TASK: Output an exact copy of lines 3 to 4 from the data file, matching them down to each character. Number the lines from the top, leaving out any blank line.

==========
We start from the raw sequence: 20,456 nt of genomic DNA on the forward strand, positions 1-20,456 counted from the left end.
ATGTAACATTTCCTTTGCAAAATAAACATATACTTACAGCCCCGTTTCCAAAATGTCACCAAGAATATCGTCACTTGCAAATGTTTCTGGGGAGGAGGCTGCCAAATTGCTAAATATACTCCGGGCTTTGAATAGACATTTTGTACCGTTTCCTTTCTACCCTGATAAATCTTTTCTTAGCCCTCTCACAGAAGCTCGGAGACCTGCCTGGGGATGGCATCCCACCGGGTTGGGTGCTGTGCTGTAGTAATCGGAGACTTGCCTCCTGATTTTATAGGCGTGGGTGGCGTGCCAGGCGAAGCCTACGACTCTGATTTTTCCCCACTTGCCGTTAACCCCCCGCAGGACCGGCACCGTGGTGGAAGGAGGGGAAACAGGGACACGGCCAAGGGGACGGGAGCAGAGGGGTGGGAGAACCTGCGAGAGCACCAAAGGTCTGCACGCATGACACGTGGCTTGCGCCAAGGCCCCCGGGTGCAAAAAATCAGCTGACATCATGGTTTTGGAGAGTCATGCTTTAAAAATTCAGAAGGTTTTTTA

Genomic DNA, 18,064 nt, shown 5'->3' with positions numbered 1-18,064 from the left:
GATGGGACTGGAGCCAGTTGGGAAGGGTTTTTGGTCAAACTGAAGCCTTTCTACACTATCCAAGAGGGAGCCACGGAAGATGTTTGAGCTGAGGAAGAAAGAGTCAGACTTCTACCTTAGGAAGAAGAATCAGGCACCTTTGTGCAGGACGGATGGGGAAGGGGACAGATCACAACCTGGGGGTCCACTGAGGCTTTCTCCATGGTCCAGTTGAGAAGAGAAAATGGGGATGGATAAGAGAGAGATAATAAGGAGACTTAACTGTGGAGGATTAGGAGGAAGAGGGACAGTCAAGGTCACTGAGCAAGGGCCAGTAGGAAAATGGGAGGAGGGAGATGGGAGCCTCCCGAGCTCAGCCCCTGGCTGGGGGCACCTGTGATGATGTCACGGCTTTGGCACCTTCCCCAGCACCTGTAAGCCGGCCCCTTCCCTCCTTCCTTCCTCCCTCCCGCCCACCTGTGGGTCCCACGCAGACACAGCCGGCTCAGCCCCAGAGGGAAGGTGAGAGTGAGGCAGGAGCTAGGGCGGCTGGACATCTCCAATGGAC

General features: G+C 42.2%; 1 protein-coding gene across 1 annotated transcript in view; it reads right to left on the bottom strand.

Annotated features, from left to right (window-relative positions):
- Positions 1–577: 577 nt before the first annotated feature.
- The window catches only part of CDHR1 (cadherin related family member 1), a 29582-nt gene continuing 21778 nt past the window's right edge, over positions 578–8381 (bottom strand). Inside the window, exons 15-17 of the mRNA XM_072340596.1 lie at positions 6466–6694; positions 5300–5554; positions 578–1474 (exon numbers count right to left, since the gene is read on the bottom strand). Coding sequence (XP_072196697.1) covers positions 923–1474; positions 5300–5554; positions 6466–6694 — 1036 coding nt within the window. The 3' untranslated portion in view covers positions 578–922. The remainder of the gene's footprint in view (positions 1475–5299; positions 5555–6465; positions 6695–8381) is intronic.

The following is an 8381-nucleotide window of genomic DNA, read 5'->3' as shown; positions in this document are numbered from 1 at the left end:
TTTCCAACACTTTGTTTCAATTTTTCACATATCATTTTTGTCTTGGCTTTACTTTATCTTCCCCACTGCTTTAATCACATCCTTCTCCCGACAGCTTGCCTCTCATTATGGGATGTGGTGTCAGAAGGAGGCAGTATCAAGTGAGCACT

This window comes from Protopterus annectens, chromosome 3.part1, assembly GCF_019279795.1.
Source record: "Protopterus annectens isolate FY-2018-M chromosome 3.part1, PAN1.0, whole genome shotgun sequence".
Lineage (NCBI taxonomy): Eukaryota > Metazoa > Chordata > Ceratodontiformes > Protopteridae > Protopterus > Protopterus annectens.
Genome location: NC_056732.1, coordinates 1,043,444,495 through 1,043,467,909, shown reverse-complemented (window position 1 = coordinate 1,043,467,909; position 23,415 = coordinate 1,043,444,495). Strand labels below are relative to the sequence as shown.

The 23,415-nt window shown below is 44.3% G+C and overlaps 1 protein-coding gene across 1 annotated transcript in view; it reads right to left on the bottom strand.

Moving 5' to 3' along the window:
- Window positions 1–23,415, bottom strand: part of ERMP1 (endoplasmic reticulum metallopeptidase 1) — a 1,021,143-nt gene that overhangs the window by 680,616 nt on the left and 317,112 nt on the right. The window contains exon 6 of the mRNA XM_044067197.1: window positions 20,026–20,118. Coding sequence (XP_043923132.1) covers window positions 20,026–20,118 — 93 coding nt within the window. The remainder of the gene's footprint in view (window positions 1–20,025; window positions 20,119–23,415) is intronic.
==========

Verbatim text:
Genomic DNA, 18,064 nt, shown 5'->3' with positions numbered 1-18,064 from the left:
GATGGGACTGGAGCCAGTTGGGAAGGGTTTTTGGTCAAACTGAAGCCTTTCTACACTATCCAAGAGGGAGCCACGGAAGATGTTTGAGCTGAGGAAGAAAGAGTCAGACTTCTACCTTAGGAAGAAGAATCAGGCACCTTTGTGCAGGACGGATGGGGAAGGGGACAGATCACAACCTGGGGGTCCACTGAGGCTTTCTCCATGGTCCAGTTGAGAAGAGAAAATGGGGATGGATAAGAGAGAGATAATAAGGAGACTTAACTGTGGAGGATTAGGAGGAAGAGGGACAGTCAAGGTCACTGAGCAAGGGCCAGTAGGAAAATGGGAGGAGGGAGATGGGAGCCTCCCGAGCTCAGCCCCTGGCTGGGGGCACCTGTGATGATGTCACGGCTTTGGCACCTTCCCCAGCACCTGTAAGCCGGCCCCTTCCCTCCTTCCTTCCTCCCTCCCGCCCACCTGTGGGTCCCACGCAGACACAGCCGGCTCAGCCCCAGAGGGAAGGTGAGAGTGAGGCAGGAGCTAGGGCGGCTGGACATCTCCAATGGAC